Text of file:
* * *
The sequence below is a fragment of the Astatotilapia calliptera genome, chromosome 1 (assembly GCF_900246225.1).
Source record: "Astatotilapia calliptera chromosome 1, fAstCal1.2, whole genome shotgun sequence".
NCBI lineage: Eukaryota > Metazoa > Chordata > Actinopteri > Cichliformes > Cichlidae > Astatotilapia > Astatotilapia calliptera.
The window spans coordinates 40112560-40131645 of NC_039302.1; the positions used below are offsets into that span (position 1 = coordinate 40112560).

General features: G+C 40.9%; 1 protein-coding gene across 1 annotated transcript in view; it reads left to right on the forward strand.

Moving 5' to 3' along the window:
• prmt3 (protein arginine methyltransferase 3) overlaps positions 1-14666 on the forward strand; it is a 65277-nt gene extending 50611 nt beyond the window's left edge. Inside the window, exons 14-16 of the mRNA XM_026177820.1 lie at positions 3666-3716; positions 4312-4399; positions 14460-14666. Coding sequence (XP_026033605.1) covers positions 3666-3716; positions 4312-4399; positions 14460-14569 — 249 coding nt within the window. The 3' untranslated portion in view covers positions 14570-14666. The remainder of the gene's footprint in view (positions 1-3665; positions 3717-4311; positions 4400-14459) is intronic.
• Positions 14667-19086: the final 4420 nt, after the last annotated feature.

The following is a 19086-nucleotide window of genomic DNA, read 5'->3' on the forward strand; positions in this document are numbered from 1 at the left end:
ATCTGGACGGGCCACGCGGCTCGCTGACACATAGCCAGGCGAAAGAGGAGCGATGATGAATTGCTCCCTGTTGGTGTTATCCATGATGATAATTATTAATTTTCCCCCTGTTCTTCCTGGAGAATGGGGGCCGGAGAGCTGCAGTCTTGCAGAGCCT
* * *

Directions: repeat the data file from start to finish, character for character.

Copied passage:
The sequence below is a fragment of the Astatotilapia calliptera genome, chromosome 1 (assembly GCF_900246225.1).
Source record: "Astatotilapia calliptera chromosome 1, fAstCal1.2, whole genome shotgun sequence".
NCBI lineage: Eukaryota > Metazoa > Chordata > Actinopteri > Cichliformes > Cichlidae > Astatotilapia > Astatotilapia calliptera.
The window spans coordinates 40112560-40131645 of NC_039302.1; the positions used below are offsets into that span (position 1 = coordinate 40112560).

General features: G+C 40.9%; 1 protein-coding gene across 1 annotated transcript in view; it reads left to right on the forward strand.

Moving 5' to 3' along the window:
• prmt3 (protein arginine methyltransferase 3) overlaps positions 1-14666 on the forward strand; it is a 65277-nt gene extending 50611 nt beyond the window's left edge. Inside the window, exons 14-16 of the mRNA XM_026177820.1 lie at positions 3666-3716; positions 4312-4399; positions 14460-14666. Coding sequence (XP_026033605.1) covers positions 3666-3716; positions 4312-4399; positions 14460-14569 — 249 coding nt within the window. The 3' untranslated portion in view covers positions 14570-14666. The remainder of the gene's footprint in view (positions 1-3665; positions 3717-4311; positions 4400-14459) is intronic.
• Positions 14667-19086: the final 4420 nt, after the last annotated feature.

The following is a 19086-nucleotide window of genomic DNA, read 5'->3' on the forward strand; positions in this document are numbered from 1 at the left end:
ATCTGGACGGGCCACGCGGCTCGCTGACACATAGCCAGGCGAAAGAGGAGCGATGATGAATTGCTCCCTGTTGGTGTTATCCATGATGATAATTATTAATTTTCCCCCTGTTCTTCCTGGAGAATGGGGGCCGGAGAGCTGCAGTCTTGCAGAGCCT